Members of the European Parliament's Environment, Public Health and Food Safety Committee (ENVI) opposed on Wednesday a proposal from the European Commission on food labelling for meat. The Commission’s plan was to label the place of rearing and slaughtering, including the rearing in a member state after spending just four months there for pork, and just one month for poultry. The proposal did not include a mandatory labelling of the place of birth. MEPs opposed the proposal claiming the act would lay down rules that would mislead consumers.
“We want mandatory labelling of the place of birth, rearing and slaughter for all meat, just as we already do for beef," said British MEP Glenis Willmott of the Socialist and Democrats group (S&D) who drafted the resolution. "This allows consumers to see how far the animal has travelled, and whether it has been in countries with good animal welfare standards, if that is their concern. The decision reached by the Commission and member states is not acceptable for us and, most importantly, it is not acceptable for consumers," the MEP added.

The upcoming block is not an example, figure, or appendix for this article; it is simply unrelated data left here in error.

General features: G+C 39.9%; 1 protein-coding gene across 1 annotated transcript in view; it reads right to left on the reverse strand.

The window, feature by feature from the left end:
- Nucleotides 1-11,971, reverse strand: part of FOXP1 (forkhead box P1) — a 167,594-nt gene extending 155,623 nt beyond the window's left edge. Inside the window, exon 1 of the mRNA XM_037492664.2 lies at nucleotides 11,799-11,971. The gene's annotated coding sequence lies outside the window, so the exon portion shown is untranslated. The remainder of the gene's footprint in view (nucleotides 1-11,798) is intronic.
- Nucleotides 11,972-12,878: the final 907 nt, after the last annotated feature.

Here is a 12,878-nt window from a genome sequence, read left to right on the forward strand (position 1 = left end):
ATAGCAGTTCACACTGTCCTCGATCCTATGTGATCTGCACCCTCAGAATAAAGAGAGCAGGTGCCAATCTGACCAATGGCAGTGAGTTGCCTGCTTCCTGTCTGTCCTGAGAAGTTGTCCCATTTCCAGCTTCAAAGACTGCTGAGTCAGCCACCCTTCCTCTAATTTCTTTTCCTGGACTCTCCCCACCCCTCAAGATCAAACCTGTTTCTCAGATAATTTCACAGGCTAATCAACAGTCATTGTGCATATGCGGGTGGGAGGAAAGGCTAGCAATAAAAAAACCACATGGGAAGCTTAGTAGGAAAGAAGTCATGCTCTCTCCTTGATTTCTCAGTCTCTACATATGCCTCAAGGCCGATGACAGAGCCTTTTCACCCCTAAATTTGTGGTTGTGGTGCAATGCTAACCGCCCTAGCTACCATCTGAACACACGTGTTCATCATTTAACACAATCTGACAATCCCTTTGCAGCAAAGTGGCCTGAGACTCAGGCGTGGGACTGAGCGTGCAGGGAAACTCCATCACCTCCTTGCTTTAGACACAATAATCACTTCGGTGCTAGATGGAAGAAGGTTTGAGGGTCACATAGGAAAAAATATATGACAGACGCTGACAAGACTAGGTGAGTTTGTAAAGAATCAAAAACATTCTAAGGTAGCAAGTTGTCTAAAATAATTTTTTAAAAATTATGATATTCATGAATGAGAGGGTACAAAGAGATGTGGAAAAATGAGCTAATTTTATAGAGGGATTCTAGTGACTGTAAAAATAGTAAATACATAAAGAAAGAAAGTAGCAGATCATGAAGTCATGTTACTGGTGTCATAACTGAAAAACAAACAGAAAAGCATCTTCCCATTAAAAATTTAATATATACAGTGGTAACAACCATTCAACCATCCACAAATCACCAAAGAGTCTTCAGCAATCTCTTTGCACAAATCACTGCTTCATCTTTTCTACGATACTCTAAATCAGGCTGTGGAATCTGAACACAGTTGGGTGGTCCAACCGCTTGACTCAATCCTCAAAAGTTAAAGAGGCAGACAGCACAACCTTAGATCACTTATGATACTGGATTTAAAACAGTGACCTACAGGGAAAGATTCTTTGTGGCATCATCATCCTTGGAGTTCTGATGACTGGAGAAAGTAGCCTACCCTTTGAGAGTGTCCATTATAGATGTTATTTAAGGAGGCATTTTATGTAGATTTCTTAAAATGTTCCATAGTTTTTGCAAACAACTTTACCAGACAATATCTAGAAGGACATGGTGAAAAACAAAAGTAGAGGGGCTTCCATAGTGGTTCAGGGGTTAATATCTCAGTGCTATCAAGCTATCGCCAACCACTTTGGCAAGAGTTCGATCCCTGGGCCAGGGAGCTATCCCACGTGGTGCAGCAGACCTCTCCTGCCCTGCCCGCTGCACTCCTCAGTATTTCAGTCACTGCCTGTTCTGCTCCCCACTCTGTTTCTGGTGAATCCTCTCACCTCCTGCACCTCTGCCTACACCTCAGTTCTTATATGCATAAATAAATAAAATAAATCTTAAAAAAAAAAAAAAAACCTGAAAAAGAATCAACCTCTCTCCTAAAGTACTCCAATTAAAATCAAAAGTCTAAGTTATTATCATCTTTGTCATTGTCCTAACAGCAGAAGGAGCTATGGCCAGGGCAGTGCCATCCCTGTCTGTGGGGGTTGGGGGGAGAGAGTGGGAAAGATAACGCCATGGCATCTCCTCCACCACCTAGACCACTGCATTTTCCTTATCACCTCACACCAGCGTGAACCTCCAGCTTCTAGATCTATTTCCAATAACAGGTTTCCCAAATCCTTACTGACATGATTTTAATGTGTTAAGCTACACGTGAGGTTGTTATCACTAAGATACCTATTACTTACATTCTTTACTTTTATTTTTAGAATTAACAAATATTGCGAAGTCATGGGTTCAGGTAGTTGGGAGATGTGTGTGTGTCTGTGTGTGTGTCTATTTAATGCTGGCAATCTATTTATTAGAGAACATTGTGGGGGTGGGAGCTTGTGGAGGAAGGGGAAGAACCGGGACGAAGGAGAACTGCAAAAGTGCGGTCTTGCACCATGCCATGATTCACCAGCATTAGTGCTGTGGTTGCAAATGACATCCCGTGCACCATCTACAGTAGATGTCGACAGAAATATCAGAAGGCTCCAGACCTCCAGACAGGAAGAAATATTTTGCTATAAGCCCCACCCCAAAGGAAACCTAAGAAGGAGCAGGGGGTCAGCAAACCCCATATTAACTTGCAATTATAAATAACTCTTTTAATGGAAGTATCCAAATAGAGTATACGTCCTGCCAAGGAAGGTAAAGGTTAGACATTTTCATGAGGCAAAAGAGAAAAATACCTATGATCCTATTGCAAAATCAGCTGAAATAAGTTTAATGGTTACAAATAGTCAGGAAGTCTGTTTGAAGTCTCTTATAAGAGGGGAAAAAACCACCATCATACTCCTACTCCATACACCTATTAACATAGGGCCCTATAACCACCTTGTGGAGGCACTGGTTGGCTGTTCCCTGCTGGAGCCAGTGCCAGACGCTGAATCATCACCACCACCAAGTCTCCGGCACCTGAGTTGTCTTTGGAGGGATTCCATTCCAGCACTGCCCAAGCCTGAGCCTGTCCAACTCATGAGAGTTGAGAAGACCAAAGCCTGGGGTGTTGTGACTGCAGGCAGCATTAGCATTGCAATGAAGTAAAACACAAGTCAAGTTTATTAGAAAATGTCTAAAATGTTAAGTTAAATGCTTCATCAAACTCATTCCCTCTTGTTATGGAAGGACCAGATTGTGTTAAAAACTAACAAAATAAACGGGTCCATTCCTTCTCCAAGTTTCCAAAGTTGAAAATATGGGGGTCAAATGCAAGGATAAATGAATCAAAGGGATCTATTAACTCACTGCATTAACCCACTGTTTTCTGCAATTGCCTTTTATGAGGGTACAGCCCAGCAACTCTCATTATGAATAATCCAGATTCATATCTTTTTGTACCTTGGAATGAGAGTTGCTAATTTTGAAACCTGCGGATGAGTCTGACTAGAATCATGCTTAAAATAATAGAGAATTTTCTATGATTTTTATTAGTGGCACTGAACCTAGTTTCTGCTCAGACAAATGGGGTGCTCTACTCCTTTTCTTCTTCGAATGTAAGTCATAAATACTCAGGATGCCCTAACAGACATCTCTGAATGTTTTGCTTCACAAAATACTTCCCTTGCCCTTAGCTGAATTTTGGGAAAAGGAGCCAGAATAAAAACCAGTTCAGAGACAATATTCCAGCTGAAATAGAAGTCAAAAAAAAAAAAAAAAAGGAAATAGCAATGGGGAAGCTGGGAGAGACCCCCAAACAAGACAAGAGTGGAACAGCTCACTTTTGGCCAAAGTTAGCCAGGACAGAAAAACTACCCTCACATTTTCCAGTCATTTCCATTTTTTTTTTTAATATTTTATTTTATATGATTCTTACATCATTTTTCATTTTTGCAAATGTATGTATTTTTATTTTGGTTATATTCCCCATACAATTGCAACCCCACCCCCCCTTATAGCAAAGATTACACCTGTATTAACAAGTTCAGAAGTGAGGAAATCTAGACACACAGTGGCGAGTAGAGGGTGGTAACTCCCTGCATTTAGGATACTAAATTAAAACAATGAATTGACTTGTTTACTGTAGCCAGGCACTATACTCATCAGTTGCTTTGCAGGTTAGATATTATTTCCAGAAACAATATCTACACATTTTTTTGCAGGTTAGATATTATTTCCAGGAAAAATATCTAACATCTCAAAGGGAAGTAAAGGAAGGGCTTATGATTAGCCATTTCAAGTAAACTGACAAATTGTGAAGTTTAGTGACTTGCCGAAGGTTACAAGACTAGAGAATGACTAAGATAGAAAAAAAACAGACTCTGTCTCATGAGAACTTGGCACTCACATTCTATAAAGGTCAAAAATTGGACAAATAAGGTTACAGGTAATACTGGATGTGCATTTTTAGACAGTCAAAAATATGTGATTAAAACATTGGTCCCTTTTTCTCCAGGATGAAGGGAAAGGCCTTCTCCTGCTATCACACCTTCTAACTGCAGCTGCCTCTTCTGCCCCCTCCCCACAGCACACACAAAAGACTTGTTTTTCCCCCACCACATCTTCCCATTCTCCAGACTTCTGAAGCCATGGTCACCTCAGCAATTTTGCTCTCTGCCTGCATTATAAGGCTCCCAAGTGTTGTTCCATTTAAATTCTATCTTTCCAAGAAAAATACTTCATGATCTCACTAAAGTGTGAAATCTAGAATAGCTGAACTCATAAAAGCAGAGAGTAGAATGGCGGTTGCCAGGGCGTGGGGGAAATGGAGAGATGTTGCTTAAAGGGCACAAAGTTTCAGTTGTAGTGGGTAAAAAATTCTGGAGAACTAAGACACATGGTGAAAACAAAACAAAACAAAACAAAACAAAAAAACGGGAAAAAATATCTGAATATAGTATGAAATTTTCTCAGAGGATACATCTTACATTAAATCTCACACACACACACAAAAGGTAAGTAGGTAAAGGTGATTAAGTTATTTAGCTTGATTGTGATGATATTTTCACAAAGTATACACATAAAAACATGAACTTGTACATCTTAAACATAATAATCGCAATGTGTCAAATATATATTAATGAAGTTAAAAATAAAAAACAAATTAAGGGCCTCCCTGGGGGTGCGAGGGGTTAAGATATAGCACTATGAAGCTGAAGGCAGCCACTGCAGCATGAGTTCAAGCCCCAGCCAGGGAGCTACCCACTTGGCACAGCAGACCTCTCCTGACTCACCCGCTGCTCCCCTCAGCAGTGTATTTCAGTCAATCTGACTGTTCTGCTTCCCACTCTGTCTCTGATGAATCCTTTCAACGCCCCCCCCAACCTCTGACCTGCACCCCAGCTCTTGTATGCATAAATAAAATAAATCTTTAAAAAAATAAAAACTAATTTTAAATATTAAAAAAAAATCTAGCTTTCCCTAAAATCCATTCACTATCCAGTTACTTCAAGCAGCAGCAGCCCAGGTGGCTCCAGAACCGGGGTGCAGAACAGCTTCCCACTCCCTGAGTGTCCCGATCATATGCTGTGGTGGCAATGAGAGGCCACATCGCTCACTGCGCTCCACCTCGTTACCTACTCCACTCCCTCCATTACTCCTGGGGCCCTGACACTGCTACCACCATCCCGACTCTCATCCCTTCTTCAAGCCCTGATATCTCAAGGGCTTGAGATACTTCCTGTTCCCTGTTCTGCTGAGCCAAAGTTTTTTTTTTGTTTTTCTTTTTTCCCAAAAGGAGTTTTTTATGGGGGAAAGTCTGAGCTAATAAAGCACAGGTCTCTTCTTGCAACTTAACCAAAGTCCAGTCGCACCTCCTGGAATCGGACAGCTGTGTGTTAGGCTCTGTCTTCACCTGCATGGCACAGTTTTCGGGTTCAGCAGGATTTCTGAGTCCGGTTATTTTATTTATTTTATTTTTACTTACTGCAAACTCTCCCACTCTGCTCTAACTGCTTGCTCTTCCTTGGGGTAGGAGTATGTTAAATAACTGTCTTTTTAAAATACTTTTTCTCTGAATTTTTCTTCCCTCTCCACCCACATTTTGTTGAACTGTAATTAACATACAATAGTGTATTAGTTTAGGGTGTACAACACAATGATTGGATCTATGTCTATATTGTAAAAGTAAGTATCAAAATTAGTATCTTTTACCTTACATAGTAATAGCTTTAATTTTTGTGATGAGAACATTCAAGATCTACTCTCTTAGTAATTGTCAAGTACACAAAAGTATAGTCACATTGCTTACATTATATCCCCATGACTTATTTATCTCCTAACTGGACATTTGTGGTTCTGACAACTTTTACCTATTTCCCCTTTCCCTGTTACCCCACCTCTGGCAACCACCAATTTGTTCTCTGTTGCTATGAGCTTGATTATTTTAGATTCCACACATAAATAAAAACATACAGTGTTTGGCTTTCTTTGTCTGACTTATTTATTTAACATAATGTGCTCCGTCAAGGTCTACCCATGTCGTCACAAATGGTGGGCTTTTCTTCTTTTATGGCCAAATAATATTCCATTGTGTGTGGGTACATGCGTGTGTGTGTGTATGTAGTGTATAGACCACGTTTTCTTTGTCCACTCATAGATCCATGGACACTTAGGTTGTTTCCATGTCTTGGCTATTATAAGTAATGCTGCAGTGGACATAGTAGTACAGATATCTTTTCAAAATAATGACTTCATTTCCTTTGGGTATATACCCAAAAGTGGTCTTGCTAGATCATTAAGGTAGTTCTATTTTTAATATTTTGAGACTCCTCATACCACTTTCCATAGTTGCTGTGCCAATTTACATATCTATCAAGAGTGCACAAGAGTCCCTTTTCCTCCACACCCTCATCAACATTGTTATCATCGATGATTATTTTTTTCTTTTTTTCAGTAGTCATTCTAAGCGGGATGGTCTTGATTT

Monique Goyens, director general of the European Consumer Organisation (BEUC) said: “If we are to restore trust in the food sector, and more specifically in meat, there is no reason why consumers should only be given a partial idea of the origin of their meat. Beef prices did not climb after the labelling of the country of birth, rearing and slaughter became compulsory. So the Commission’s claim that prices will hike if the same model is applied to other types of meat rings a little hollow."
Source: Euractiv and BEUC